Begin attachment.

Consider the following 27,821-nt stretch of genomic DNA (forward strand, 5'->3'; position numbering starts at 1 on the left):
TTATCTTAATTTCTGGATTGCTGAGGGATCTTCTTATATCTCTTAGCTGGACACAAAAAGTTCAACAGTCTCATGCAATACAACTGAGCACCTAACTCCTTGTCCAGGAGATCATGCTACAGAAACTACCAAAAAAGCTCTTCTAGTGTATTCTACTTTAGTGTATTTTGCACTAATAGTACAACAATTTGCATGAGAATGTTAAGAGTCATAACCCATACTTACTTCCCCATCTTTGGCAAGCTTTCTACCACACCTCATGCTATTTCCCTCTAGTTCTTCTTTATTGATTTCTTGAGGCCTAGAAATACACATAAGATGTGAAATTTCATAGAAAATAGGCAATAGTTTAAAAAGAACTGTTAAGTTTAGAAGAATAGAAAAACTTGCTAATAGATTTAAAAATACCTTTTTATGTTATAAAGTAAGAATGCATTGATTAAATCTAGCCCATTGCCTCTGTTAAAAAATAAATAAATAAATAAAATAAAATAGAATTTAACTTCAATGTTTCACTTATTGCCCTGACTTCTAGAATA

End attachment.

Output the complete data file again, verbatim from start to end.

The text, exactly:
Consider the following 27,821-nt stretch of genomic DNA (forward strand, 5'->3'; position numbering starts at 1 on the left):
TTATCTTAATTTCTGGATTGCTGAGGGATCTTCTTATATCTCTTAGCTGGACACAAAAAGTTCAACAGTCTCATGCAATACAACTGAGCACCTAACTCCTTGTCCAGGAGATCATGCTACAGAAACTACCAAAAAAGCTCTTCTAGTGTATTCTACTTTAGTGTATTTTGCACTAATAGTACAACAATTTGCATGAGAATGTTAAGAGTCATAACCCATACTTACTTCCCCATCTTTGGCAAGCTTTCTACCACACCTCATGCTATTTCCCTCTAGTTCTTCTTTATTGATTTCTTGAGGCCTAGAAATACACATAAGATGTGAAATTTCATAGAAAATAGGCAATAGTTTAAAAAGAACTGTTAAGTTTAGAAGAATAGAAAAACTTGCTAATAGATTTAAAAATACCTTTTTATGTTATAAAGTAAGAATGCATTGATTAAATCTAGCCCATTGCCTCTGTTAAAAAATAAATAAATAAATAAAATAAAATAGAATTTAACTTCAATGTTTCACTTATTGCCCTGACTTCTAGAATA